Reclaiming the Common

The Paris Climate talks have ended by producing what (given expectations) is a wonderful document.  Although much that will be essential for humanity to live within her means is missing, nevertheless, much is included which can be used to hold politicians to account.

It is evident that many politicians do not understand what they’ve signed to – In other words the document is fraudulent, since many have signed it as a meaningless profession of a vague political aspiration.

They need take no action before 2020 and then what action will be taken can be argued as any vested interest wishes.  For instance, what is renewable energy?  Burning biomass of forest and arable crops is accounted by many as a renewable activity.  It is at the centre of UKs future planning.  The future’s plans are very convenient because they belong to the future.  Carbon capture and storage does not exist, yet it is also at the centre of UKs plans.  Similarly, nuclear power stations are just a distant gleam in their progenitors’ eyes.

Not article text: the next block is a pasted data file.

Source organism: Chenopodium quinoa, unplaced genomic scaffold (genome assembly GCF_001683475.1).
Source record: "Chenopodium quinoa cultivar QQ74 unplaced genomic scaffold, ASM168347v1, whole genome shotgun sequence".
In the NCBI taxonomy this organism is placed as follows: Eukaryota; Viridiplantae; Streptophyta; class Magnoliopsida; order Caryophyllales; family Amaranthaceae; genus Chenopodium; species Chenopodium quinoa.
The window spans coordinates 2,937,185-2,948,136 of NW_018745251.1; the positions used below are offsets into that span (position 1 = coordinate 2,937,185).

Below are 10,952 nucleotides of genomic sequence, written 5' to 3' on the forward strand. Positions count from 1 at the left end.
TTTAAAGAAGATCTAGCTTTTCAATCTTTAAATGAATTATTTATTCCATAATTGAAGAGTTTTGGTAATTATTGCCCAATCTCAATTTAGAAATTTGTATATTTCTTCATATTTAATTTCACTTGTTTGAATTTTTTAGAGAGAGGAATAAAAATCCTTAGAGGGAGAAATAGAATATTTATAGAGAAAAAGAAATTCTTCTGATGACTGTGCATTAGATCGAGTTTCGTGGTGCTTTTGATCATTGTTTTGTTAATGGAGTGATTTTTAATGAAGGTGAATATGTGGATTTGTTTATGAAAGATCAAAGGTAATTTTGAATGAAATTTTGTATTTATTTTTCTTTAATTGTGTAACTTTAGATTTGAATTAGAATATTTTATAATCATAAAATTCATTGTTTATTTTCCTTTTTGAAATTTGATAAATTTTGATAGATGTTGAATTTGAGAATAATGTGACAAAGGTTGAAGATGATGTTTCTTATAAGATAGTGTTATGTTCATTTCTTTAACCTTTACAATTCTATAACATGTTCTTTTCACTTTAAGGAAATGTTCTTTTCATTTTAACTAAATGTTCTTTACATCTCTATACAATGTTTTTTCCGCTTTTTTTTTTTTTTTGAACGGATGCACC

Economic growth has been possible by military conquest and then pillage of empire and also by a similar pillage of fossilised years (coal, oil & gas).

Without fossil fuels economic growth is possible only by pillaging the future – that is by future economic and ecologic collapse.  The truth is that economic growth has caused climate change, and yet most (at least European & North American) signatories to the Paris agreement have one certainty – that European and American fossil-fuelled achievements are essential to a civilised life.

It is not unique to our times that politicians have not a thought in their pretty heads.  It has been universally so throughout history.

Here’s a proposition – since politicians (& lairds, squires, lords, chieftains…) have never had a hand in the creation of cultures, why should we expect them to do so now?

The Paris Agreement remains a wonderful document and signatories can be held to what they’ve signed.  However, it we who make the culture and by all the roles we play, it is we who must act.  If we want even a near future, then we must utterly change how we farm, trade, manufacture and travel and we must re-consider what should always have been a perennial question – What is happiness?



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